Adelaide’s back-up power station at Pelican Point has been turned on to provide additional capacity this evening in the hopes of avoiding a repeat of last night’s blackouts.
The Australian Energy Market Operator (AEMO) ordered the station to turn on a second unit to avoid a repeat of Wednesday, when temporary load shedding was ordered for 90,000 customers due to insufficient power supply.
Load shedding occurs when AEMO directs power companies to start switching off customers’ power supply because the power system is at risk of failing due to too much demand and not enough supply.
South Australian Treasurer and Energy Minister Tom Koutsantonis slammed AEMO for choosing not to turn on the second unit at Pelican Point on Wednesday.
“AEMO admitted that they got their demand forecast wrong in SA, and when they realised that, it was easier for them to load shed customers than turn new generators on,” he said.
Three generators down with technical issues
But Mr Koutsantonis also revealed that three generators were out of action due to technical issues.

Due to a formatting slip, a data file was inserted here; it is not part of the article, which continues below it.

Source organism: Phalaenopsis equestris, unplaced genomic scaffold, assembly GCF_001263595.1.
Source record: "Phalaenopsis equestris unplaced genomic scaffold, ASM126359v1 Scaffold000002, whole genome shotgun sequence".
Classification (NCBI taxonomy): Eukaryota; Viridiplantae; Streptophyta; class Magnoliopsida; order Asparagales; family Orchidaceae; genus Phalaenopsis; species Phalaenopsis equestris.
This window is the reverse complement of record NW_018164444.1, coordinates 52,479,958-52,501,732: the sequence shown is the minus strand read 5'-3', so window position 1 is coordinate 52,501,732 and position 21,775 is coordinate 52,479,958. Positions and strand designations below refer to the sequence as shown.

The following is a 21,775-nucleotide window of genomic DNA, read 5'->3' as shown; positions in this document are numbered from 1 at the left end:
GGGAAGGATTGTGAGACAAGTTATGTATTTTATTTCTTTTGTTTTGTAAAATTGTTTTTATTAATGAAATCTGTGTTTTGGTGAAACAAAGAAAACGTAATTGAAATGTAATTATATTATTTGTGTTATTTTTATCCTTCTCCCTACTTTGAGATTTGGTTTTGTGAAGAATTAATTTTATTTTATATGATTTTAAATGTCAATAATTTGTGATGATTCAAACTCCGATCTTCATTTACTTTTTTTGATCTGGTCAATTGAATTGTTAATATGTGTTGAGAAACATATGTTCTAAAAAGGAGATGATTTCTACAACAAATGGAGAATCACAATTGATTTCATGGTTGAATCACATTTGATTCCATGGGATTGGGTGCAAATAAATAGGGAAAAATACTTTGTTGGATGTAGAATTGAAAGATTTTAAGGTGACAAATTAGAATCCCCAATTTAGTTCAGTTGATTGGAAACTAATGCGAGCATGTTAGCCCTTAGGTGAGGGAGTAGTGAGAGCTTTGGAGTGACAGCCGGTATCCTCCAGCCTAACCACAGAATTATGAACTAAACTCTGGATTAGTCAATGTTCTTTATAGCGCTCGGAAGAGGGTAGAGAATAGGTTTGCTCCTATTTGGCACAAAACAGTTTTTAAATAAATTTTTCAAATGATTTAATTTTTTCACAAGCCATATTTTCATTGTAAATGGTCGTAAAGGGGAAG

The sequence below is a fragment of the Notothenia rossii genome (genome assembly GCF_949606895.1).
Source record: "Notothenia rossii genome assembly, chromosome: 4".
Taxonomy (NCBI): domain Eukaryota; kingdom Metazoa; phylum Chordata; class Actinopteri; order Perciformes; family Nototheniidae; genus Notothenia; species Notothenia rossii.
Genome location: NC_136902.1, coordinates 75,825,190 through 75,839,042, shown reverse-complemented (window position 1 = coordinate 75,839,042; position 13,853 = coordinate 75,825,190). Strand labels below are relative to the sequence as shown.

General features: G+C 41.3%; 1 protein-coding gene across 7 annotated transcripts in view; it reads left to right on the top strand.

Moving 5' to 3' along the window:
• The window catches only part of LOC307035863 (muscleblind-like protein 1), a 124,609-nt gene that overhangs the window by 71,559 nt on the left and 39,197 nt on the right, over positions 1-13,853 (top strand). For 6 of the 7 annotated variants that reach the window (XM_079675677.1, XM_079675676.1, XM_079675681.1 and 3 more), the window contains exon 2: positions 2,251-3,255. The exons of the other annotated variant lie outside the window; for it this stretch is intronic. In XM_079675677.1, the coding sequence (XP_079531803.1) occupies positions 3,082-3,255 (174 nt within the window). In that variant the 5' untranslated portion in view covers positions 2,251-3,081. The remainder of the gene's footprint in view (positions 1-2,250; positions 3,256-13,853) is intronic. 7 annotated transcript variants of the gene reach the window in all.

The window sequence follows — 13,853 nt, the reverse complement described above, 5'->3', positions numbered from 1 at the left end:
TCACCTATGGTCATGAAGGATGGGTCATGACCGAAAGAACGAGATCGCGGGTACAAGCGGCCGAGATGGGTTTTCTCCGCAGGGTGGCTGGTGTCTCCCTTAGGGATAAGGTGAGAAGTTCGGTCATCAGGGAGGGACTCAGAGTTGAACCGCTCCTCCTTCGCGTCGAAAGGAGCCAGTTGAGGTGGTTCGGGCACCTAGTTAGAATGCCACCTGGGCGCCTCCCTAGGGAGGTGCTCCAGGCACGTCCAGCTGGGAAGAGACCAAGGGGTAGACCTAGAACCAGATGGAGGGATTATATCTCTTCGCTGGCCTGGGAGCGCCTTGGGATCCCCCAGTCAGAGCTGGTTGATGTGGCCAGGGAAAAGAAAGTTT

“There was communication problems on Eyre Peninsula, which meant 75 megawatts of Port Lincoln baseload generation could not be dispatched into the system,” he said.
“There was a failure at Torrens Island, which is being repaired, and another generator had some problems.
“Tonight we should be OK unless something dramatic happens, like an accident or some kind of weather event.”
AEMO executive general manager of stakeholders Joe Adamo said they did not have enough time to switch on the plant yesterday.
“We didn’t want to overcook that which would have meant that we had a major power system issue over two jurisdictions,” he said.
But Mr Koutsantonis said AEMO was able to give New South Wales two days’ notice ahead of load shedding whereas SA was given almost nothing.
He said the country’s market and its operator were not working and change was required.
Mr Koutsantonis pledged to use the State Government’s budget surplus to address the issue.
“We will be using money to intervene in the national electricity market in South Australia,” he said.
“We’ll be using our sovereign rights as a government to protect our citizens from this national electricity market.”
Opposition blames wind energy
Opposition energy spokesman Dan Van Holst Pellekaan said SA’s had an over-reliance on wind energy, which led to the power failure.
“Yesterday it was not windy, which means that we did not have enough generation online yesterday, and that is actually the responsibility of the Government,” he said.
“The State Government provides permission for every single wind-farm that is developed in SA, and they’ve provided too many of those permissions.”
AEMO has warned that a forecast potential shortfall of power in New South Wales on Saturday, could lead to load shedding in that state if the market did not respond.
The country’s power generation is under significant strain due to a heatwave covering large parts of Australia.